This week at a conference we asked an education policymaker, who seemed flummoxed by persistent frustration among parents with education data reporting, whether the problem was rooted in the distance between the people who create the reports, and those who are supposed to benefit from them
Virtually by definition, people who craft reports — assessment score reports, college readiness guides, even financial aid award letters — are comfortable with data and with education-ese. They’ve been working in the space for years; they’re attuned to the nuances of education policy and decision-making. And they’re usually really good at reading charts and graphs.
And they speak English at home, attended college, and own computers with fast internet connections. Oh — and their jobs require that they spend time knee-deep in data.
Contrast that with many of the users of education data reports: They come in all shapes and sizes, hailing from all backgrounds, but we can be fairly certain that most aren’t as comfortable with data as the people who create the reports.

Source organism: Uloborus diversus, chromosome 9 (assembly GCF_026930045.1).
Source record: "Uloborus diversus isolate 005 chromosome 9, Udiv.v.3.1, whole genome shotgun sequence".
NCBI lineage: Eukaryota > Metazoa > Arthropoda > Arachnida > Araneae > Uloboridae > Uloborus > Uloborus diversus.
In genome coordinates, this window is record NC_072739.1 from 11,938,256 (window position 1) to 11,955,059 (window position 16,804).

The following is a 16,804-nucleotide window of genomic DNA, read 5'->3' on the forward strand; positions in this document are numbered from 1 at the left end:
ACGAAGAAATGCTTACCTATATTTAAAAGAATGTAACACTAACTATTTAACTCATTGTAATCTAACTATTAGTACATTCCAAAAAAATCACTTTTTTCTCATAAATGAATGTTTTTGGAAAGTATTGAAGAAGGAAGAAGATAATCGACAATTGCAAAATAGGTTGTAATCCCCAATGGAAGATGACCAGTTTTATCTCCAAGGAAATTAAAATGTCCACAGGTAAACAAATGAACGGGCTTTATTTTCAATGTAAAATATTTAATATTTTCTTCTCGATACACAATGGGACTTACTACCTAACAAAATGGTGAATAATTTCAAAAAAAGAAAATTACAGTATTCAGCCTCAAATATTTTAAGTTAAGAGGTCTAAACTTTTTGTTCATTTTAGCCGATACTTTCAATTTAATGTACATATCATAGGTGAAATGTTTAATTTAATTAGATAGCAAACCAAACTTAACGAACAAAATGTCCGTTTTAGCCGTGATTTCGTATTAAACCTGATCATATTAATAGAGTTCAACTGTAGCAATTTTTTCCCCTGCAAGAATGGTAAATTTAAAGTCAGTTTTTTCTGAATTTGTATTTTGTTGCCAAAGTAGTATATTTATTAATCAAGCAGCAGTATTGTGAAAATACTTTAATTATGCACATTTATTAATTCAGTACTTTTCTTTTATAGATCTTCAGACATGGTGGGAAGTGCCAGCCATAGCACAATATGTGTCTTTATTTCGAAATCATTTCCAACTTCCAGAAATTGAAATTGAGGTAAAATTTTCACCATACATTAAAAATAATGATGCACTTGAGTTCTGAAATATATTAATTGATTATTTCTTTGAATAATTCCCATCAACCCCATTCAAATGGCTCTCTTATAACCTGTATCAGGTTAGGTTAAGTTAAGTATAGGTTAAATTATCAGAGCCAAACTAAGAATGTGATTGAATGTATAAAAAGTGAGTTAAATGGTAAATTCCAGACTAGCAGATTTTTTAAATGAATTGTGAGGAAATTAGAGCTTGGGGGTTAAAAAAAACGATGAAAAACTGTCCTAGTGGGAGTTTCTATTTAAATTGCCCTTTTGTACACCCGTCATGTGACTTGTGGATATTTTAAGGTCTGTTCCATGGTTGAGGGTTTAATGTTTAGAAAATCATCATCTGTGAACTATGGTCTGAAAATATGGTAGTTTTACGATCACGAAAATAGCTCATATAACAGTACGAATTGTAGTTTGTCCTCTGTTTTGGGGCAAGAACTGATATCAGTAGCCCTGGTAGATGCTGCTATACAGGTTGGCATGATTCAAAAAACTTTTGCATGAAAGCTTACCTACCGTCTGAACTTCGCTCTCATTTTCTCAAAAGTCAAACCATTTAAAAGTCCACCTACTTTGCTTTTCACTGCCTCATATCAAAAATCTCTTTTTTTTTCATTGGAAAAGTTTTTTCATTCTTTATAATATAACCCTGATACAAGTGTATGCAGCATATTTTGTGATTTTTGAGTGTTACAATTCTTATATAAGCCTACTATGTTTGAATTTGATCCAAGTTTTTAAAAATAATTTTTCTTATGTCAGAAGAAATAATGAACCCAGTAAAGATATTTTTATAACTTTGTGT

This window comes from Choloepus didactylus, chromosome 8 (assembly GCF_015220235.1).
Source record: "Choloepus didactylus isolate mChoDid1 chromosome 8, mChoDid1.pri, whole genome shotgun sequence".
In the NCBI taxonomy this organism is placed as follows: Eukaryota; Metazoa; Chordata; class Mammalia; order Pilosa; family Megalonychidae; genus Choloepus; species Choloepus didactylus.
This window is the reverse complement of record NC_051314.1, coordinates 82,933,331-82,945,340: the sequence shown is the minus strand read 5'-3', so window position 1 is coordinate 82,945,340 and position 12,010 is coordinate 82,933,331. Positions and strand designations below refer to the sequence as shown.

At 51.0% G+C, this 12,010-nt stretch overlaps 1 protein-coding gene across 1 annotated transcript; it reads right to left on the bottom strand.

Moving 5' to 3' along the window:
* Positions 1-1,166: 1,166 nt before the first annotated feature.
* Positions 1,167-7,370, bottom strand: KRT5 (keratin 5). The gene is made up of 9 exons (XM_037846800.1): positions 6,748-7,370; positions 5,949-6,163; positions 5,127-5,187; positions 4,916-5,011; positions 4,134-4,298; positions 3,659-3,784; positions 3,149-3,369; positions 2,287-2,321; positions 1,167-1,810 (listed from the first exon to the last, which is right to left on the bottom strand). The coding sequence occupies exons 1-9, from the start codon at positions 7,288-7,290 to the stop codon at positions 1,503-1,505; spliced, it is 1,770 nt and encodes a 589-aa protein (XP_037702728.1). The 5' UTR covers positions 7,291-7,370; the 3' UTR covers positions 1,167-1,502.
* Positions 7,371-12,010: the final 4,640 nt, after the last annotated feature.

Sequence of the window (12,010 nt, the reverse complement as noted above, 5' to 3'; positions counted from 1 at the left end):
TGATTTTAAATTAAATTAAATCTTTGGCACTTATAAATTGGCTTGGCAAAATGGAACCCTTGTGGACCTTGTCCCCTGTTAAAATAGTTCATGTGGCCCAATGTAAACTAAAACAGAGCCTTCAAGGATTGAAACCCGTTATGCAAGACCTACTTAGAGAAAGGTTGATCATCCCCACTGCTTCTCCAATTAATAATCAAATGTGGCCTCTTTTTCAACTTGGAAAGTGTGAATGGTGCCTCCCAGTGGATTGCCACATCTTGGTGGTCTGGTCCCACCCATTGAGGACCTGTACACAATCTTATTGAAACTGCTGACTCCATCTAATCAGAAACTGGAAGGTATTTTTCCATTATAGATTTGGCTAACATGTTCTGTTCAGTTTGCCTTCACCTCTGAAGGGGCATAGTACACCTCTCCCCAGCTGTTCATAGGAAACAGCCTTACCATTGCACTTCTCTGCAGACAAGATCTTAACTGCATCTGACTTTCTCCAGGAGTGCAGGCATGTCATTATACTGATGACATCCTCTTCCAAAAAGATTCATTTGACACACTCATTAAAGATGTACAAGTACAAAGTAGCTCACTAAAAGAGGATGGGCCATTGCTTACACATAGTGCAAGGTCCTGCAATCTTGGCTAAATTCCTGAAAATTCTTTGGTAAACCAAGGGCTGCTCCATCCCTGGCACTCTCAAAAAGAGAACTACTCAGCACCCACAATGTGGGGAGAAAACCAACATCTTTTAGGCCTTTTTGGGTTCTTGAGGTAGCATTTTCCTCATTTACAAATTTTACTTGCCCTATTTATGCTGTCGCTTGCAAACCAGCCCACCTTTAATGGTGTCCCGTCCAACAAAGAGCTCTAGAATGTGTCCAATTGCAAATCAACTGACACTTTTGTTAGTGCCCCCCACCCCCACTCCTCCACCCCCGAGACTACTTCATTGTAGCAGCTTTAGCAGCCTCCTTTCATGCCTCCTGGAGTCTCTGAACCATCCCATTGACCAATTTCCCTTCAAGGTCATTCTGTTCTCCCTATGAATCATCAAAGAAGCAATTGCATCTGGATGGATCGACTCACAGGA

Still, this article suggests that the route to closing that gap isn’t entirely complicated: Who ever thought that dense financial, pedagogical, or statistical language made sense at a time when colleges and universities are working hard, expending resources, to diversify their student bodies?
Not using clear, straightforward language, terminology that you don’t have to be a lawyer, accountant, or psychometrician to put to use, when communicating with a diverse student and family population…that seems pretty dense.